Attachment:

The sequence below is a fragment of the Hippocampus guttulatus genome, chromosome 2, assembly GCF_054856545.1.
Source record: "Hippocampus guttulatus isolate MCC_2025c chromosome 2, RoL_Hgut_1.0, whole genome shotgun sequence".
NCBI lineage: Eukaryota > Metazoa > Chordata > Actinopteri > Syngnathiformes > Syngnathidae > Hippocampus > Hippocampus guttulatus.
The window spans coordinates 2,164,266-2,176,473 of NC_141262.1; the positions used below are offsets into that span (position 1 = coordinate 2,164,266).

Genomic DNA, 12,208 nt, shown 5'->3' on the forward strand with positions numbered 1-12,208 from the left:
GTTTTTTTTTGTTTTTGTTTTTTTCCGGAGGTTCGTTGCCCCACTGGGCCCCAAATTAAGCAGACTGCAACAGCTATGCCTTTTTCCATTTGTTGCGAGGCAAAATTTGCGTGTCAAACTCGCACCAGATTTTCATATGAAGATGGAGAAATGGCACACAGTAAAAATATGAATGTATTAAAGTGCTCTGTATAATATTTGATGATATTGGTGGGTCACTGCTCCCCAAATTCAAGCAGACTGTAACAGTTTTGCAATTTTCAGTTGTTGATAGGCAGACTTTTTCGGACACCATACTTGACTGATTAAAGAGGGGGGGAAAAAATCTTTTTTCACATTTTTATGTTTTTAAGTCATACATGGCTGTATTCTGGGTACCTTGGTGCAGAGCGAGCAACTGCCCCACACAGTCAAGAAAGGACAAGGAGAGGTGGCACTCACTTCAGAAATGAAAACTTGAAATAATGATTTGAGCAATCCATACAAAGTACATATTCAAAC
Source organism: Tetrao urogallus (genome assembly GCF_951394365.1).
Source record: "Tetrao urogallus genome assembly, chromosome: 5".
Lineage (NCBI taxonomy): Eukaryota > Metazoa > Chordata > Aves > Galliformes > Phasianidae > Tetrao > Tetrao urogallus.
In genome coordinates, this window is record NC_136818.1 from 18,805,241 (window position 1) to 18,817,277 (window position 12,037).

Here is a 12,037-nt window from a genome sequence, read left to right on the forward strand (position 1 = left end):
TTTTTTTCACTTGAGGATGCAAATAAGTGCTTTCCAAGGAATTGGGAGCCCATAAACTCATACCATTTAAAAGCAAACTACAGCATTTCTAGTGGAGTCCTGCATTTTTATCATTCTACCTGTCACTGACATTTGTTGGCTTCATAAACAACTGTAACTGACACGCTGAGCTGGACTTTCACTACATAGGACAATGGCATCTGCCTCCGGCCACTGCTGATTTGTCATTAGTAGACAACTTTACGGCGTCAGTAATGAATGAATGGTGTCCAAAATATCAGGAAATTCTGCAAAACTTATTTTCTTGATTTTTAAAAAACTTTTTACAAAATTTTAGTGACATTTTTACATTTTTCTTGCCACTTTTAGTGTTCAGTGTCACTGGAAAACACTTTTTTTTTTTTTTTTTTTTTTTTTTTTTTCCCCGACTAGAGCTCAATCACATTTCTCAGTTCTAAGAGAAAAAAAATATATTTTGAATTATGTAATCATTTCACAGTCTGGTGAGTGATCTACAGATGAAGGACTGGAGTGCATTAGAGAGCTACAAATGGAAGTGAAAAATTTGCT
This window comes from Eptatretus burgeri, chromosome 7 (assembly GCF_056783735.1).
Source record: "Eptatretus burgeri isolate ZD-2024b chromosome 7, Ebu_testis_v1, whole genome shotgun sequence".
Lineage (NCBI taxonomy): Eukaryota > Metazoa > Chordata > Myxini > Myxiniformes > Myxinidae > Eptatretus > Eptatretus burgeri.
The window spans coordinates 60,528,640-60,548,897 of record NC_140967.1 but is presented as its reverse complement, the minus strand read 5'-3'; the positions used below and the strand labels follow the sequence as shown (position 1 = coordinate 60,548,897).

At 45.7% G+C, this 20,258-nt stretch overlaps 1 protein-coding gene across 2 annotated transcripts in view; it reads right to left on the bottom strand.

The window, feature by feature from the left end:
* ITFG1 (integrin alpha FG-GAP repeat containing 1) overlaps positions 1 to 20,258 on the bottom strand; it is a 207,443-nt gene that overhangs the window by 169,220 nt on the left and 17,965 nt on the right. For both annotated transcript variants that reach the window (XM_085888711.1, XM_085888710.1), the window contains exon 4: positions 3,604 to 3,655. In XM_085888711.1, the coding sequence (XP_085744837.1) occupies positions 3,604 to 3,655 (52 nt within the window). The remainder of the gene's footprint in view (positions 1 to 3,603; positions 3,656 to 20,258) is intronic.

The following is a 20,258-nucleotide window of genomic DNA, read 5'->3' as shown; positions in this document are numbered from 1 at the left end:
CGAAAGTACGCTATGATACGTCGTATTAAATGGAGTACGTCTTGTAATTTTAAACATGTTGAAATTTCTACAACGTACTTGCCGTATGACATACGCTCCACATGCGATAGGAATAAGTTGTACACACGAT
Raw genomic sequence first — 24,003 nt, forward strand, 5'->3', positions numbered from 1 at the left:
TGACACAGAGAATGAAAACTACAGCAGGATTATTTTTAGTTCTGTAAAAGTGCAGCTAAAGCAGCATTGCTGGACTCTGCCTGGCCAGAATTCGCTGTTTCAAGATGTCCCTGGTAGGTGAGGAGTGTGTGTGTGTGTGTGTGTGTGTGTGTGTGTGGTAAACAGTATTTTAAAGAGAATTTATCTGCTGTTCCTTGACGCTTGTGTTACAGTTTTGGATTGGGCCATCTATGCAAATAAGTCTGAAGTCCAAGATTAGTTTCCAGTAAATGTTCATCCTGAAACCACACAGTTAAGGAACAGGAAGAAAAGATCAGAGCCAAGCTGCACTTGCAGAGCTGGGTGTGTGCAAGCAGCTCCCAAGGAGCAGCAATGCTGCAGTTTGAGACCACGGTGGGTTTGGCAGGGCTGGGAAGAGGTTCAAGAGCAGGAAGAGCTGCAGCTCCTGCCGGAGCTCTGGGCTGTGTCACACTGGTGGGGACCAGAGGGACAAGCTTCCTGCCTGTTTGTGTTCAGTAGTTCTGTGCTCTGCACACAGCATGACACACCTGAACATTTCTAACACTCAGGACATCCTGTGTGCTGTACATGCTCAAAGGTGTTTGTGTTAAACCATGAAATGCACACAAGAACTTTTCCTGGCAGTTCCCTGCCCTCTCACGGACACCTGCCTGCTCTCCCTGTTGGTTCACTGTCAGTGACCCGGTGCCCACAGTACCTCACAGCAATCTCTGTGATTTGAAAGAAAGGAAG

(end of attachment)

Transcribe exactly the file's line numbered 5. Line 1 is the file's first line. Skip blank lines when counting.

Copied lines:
Genomic DNA, 12,208 nt, shown 5'->3' on the forward strand with positions numbered 1-12,208 from the left: